Assay and Properties of IgA Protease of Streptococcus Sanguis
IgA proteases are proteolytic enzymes elaborated by Streptococcus sanguis, Neisseria gonorrhoeae and Neisseria meningitidis which cleave human immunoglobulin A proteins into intact Fab α and Fc α fragments (1). The enzymes attack prolythreonyl bonds in the “hinge” peptide of the heavy chain of human IgAl subclass proteins, but proteins of the IgA2 subclass, which lack the susceptible peptide bonds, are IgA protease resistant (2). While the biological significance of these enzymes has not been determined, they have the capacity to markedly reduce the titer of agglutinating antibodies of the IgA isotype, as has been determined by their effect on human IgA myeloma paraproteins which have defineable antibody activity (3). The specificity of the IgA proteases is of considerable interest but forms an obstacle in the assay of the enzyme because it requires IgAl protein to be used as substrate. In general, macromolecular substrates for enzyme assays create problems, e.g., difficulty in reaching molar concentrations sufficient for enzyme kinetic studies, insolubility of substrate, instability of macromolecules at extremes of pH, and confusing protein-protein interactions independent of those directly concerned with enzyme catalysis. The use of a macromolecular substrates can be aided if the substance has a biological property which is altered progressively as enzyme action proceeds. In the case of IgA, the biological properties are not yet characterized to the point where they can be used to monitor enzymatic cleavage. The loss of antibody activity in IgA paraproteins could serve such a function, but such proteins are not readily available and thus would be inappropriate for use as a general substrate.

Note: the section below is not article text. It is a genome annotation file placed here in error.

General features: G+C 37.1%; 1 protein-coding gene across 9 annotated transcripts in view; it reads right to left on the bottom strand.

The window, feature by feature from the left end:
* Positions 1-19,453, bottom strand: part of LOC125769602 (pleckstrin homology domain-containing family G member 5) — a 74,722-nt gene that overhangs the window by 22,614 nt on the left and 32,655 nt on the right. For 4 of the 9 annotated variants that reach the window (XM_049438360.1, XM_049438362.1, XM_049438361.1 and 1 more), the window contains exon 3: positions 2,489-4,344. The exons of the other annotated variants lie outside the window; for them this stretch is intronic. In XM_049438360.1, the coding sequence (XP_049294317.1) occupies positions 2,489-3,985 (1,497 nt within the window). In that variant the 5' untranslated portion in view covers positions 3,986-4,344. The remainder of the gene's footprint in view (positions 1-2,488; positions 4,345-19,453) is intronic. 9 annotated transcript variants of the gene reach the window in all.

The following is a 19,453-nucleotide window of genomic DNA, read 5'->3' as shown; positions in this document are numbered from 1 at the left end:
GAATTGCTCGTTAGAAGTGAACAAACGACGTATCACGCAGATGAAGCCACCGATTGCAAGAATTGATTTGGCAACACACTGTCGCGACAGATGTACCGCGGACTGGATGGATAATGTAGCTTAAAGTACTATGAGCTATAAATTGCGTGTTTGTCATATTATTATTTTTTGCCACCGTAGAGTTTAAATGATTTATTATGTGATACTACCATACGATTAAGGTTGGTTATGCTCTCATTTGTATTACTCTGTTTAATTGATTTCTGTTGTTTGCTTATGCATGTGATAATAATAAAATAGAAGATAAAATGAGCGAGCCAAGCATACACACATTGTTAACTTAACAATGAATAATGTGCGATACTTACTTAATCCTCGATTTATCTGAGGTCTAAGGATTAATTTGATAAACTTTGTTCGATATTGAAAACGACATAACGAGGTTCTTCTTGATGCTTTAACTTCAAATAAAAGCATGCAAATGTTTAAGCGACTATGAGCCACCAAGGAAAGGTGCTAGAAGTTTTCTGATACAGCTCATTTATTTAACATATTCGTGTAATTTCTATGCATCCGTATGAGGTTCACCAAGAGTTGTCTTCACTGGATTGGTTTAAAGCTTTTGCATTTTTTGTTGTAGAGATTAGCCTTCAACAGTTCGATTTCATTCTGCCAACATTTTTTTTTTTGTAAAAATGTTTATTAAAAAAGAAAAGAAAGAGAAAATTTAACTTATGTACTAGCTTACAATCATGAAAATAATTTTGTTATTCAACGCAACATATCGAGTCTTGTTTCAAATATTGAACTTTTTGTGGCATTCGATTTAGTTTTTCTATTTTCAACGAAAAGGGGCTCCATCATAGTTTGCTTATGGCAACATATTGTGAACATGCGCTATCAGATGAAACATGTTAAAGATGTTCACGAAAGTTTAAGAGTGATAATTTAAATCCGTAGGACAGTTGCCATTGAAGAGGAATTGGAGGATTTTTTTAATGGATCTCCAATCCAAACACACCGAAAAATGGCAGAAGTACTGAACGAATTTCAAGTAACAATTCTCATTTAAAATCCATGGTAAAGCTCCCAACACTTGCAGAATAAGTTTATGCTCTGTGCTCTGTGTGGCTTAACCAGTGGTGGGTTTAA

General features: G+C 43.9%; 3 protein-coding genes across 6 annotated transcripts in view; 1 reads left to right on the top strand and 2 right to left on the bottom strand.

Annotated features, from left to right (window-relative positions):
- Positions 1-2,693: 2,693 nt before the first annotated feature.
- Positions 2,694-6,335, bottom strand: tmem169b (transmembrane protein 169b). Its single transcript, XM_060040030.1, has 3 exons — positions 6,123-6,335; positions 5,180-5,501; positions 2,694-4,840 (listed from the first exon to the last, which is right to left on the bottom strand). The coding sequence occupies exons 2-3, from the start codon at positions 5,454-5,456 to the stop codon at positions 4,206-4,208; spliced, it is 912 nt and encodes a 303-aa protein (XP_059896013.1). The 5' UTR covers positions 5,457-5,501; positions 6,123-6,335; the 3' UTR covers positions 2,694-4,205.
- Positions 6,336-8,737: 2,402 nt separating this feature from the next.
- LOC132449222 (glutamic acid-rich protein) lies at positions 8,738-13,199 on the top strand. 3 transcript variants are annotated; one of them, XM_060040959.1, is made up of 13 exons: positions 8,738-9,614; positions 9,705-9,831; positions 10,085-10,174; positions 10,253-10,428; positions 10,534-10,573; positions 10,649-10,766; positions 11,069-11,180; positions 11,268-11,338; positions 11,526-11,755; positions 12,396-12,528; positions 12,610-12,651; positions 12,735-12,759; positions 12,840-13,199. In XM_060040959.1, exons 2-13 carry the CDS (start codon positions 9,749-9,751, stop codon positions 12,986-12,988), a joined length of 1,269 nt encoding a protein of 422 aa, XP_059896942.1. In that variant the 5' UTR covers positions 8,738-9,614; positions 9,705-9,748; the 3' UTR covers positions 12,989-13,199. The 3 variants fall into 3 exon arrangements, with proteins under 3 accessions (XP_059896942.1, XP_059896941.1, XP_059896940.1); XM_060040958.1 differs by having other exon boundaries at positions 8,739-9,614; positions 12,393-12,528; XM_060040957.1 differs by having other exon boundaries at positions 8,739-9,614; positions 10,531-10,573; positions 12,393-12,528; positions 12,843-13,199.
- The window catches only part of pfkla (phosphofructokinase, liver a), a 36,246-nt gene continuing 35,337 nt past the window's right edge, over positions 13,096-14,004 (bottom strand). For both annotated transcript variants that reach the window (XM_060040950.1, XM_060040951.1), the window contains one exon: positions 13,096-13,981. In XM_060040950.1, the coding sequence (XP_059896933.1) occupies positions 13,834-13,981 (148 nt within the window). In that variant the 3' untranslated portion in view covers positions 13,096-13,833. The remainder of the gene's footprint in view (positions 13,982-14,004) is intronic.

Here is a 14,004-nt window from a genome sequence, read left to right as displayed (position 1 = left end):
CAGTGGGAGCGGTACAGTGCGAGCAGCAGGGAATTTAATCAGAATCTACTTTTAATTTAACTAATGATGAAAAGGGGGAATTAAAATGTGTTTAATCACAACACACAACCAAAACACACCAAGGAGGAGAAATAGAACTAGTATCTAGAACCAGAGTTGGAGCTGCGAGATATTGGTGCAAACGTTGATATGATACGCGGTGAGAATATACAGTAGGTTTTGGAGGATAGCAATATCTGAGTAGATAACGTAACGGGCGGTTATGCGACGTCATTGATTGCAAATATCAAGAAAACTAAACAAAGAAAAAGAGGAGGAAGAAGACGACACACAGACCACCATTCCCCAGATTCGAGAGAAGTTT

KeywordsNeisseria Gonorrhoeae Neisseria Meningitidis Digestion Mixture Macromolecular Substrate Enzyme Kinetic Study
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